It’s been three weeks since we began this journey with the launch of my new book on 60 Minutes and the announcement that I am seriously considering running for president as a centrist independent. The reaction has been beyond any expectation I had. Thank you for supporting the book — which is at #3 on Sunday’s New York Times hardcover nonfiction bestseller list — and for the outpouring of interest and support you are demonstrating.
Thousands of Americans have reached out — people who want common-sense solutions to the problems we face, people who are frustrated with our broken two-party system, people who want to hear the truth from their leaders, and people among the exhausted majority of Americans who want genuine leadership and cooperation in Washington. They all are seeking to renew the true promise of America.
As I’m sure you’ve seen, there have been some skeptical and even downright angry comments from party activists and inside-the-Beltway pundits in the press and on social media. Others have expressed genuine fears that an independent candidate could help re-elect President Trump. I hear and respect this overriding concern, and have repeatedly promised that I will not be a spoiler. I am committed to ensuring that I will do nothing to re-elect Donald Trump. I mean it.
In the meantime, I will continue to reach out to Americans who are critical or unsure about an independent candidacy. I have come to feel a deep responsibility and moral obligation to address Americans’ frustrations with our broken two-party system. Forty-five percent of Americans don’t feel well represented by either party. They come from both liberal and conservative points of view, and a substantial number of them simply don’t vote — about 100 million people sat out the 2016 election — or hold their nose and vote for the least-worst option. They deserve a better choice. So, too, do the tens of millions of Americans who don’t live in swing states. Everyone’s vote deserves to count, and they will with a credible, centrist independent on the ballot in all 50 states.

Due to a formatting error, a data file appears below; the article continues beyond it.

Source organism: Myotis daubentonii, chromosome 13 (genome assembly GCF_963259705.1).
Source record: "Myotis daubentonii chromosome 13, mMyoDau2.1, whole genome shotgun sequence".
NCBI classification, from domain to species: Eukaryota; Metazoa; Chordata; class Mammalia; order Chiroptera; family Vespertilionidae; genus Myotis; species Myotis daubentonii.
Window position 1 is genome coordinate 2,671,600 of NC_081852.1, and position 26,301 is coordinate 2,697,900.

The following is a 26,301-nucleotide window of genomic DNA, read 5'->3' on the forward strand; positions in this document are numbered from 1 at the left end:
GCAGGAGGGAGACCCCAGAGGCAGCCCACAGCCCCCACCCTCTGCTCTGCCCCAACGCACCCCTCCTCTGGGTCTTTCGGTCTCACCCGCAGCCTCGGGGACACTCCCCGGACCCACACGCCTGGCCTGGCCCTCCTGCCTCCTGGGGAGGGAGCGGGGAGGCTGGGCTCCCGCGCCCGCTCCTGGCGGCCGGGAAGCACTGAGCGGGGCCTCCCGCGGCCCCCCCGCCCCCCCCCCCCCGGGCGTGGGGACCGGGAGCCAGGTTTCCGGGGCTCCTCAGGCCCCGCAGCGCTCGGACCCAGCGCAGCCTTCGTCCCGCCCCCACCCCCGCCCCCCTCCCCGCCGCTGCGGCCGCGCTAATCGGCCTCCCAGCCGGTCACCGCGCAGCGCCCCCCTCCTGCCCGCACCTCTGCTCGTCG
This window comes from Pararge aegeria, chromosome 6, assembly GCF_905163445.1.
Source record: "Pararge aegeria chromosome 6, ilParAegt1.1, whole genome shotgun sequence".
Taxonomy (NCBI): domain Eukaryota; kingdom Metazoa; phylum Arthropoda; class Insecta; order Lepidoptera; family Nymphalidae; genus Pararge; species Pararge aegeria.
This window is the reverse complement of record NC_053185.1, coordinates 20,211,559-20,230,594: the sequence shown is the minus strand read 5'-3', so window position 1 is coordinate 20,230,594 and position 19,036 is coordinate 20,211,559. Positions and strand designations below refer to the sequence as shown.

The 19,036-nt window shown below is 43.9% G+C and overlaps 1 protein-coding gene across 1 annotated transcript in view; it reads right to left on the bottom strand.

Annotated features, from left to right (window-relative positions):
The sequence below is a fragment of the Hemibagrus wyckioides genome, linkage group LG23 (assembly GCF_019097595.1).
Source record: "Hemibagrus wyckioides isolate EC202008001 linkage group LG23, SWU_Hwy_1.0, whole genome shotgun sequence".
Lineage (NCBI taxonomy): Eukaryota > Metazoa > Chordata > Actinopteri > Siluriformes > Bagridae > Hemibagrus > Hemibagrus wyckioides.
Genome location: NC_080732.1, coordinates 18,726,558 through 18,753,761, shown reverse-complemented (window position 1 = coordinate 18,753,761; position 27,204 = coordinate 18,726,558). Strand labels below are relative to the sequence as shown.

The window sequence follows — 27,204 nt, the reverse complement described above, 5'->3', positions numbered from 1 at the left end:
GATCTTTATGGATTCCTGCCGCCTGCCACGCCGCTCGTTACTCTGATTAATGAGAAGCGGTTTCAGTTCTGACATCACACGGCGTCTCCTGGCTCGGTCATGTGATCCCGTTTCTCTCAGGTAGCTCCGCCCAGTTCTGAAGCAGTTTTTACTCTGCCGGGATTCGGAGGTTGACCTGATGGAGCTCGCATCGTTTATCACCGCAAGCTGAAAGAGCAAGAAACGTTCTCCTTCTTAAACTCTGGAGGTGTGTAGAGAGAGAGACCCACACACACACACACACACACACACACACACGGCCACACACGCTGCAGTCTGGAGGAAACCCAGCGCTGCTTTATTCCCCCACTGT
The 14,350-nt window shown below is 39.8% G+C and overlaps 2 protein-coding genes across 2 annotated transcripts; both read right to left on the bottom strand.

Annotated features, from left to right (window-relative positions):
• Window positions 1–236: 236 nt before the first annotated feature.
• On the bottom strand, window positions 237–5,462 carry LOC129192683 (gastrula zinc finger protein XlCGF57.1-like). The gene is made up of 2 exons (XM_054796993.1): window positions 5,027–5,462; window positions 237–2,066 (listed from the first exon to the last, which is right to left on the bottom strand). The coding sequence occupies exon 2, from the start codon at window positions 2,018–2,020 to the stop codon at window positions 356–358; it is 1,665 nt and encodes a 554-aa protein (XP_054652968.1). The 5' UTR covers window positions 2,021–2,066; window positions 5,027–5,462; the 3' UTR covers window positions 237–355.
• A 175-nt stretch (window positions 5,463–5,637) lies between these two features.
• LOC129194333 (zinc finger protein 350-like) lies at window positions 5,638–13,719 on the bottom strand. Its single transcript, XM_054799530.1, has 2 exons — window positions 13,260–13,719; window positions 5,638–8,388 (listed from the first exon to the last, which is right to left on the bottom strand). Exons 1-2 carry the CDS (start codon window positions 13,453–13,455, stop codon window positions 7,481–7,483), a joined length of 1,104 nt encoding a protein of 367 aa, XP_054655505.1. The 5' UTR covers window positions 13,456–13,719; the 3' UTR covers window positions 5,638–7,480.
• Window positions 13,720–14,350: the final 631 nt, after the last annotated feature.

The stakes are too high to cross our fingers and hope the Democratic Party nominates a moderate who can win over enough independents and disaffected Republicans, and even fellow Democrats, to defeat Trump next year. That any opponent can oust Trump, no matter how far to the radical left they are, is a fallacy. Those so concerned about a centrist independent being a spoiler should perhaps ask another question: Will the eventual Democratic nominee be the party’s own version of a spoiler? Of course, it’s too early to know who the nominee will be. We must let the process play out. And that same standard should apply to a discussion of a possible independent candidacy.
I also believe critics are ignoring, or failing to acknowledge, the degree to which our two-party system is failing the American people. Polling consistently shows that more than 60 percent of respondents believe our two-party system is broken and that it’s time for a centrist candidate who is unaffiliated with either party to be president. To be very clear, I firmly believe there is an unprecedented appetite for a centrist independent presidential candidate, and that there is a credible path for an independent to win more than the necessary 270 electoral votes — a key criteria in my consideration of whether to run.